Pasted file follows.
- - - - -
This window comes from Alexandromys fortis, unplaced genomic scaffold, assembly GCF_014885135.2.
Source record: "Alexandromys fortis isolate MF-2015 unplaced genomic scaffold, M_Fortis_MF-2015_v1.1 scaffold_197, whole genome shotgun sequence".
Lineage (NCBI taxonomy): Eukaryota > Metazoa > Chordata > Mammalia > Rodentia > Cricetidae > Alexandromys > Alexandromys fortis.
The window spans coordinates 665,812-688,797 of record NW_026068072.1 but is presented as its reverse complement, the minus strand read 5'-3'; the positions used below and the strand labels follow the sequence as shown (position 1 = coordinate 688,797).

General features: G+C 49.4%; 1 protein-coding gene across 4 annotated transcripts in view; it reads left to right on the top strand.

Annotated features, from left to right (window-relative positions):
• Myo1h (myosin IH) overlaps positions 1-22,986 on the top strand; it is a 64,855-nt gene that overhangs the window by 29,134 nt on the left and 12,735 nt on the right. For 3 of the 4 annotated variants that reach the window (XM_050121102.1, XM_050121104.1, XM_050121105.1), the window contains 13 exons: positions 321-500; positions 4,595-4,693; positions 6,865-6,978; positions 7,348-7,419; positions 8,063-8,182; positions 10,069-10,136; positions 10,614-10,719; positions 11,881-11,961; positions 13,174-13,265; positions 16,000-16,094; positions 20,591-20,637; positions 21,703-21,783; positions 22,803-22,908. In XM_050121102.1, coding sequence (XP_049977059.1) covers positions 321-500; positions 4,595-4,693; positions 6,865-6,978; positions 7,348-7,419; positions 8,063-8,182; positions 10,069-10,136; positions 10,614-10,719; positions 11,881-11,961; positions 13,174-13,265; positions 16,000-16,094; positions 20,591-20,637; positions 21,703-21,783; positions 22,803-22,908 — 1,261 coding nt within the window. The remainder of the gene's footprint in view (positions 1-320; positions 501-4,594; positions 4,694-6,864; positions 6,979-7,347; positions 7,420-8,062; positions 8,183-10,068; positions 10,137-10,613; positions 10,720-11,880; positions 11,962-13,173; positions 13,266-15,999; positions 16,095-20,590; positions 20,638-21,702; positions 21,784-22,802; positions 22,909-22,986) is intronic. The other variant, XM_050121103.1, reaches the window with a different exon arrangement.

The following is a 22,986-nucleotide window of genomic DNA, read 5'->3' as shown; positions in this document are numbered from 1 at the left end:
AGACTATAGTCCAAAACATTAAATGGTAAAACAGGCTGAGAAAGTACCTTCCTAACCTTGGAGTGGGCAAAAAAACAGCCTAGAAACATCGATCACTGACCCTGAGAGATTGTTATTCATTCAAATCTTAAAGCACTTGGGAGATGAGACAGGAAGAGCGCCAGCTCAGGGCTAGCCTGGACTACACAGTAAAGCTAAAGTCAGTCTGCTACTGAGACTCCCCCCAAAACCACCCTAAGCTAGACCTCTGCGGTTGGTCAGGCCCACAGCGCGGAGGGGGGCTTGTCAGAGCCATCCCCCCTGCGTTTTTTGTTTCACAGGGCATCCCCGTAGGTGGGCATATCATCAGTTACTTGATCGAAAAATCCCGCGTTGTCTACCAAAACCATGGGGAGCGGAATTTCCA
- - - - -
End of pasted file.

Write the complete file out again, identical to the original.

This window comes from Alexandromys fortis, unplaced genomic scaffold, assembly GCF_014885135.2.
Source record: "Alexandromys fortis isolate MF-2015 unplaced genomic scaffold, M_Fortis_MF-2015_v1.1 scaffold_197, whole genome shotgun sequence".
Lineage (NCBI taxonomy): Eukaryota > Metazoa > Chordata > Mammalia > Rodentia > Cricetidae > Alexandromys > Alexandromys fortis.
The window spans coordinates 665,812-688,797 of record NW_026068072.1 but is presented as its reverse complement, the minus strand read 5'-3'; the positions used below and the strand labels follow the sequence as shown (position 1 = coordinate 688,797).

General features: G+C 49.4%; 1 protein-coding gene across 4 annotated transcripts in view; it reads left to right on the top strand.

Annotated features, from left to right (window-relative positions):
• Myo1h (myosin IH) overlaps positions 1-22,986 on the top strand; it is a 64,855-nt gene that overhangs the window by 29,134 nt on the left and 12,735 nt on the right. For 3 of the 4 annotated variants that reach the window (XM_050121102.1, XM_050121104.1, XM_050121105.1), the window contains 13 exons: positions 321-500; positions 4,595-4,693; positions 6,865-6,978; positions 7,348-7,419; positions 8,063-8,182; positions 10,069-10,136; positions 10,614-10,719; positions 11,881-11,961; positions 13,174-13,265; positions 16,000-16,094; positions 20,591-20,637; positions 21,703-21,783; positions 22,803-22,908. In XM_050121102.1, coding sequence (XP_049977059.1) covers positions 321-500; positions 4,595-4,693; positions 6,865-6,978; positions 7,348-7,419; positions 8,063-8,182; positions 10,069-10,136; positions 10,614-10,719; positions 11,881-11,961; positions 13,174-13,265; positions 16,000-16,094; positions 20,591-20,637; positions 21,703-21,783; positions 22,803-22,908 — 1,261 coding nt within the window. The remainder of the gene's footprint in view (positions 1-320; positions 501-4,594; positions 4,694-6,864; positions 6,979-7,347; positions 7,420-8,062; positions 8,183-10,068; positions 10,137-10,613; positions 10,720-11,880; positions 11,962-13,173; positions 13,266-15,999; positions 16,095-20,590; positions 20,638-21,702; positions 21,784-22,802; positions 22,909-22,986) is intronic. The other variant, XM_050121103.1, reaches the window with a different exon arrangement.

The following is a 22,986-nucleotide window of genomic DNA, read 5'->3' as shown; positions in this document are numbered from 1 at the left end:
AGACTATAGTCCAAAACATTAAATGGTAAAACAGGCTGAGAAAGTACCTTCCTAACCTTGGAGTGGGCAAAAAAACAGCCTAGAAACATCGATCACTGACCCTGAGAGATTGTTATTCATTCAAATCTTAAAGCACTTGGGAGATGAGACAGGAAGAGCGCCAGCTCAGGGCTAGCCTGGACTACACAGTAAAGCTAAAGTCAGTCTGCTACTGAGACTCCCCCCAAAACCACCCTAAGCTAGACCTCTGCGGTTGGTCAGGCCCACAGCGCGGAGGGGGGCTTGTCAGAGCCATCCCCCCTGCGTTTTTTGTTTCACAGGGCATCCCCGTAGGTGGGCATATCATCAGTTACTTGATCGAAAAATCCCGCGTTGTCTACCAAAACCATGGGGAGCGGAATTTCCA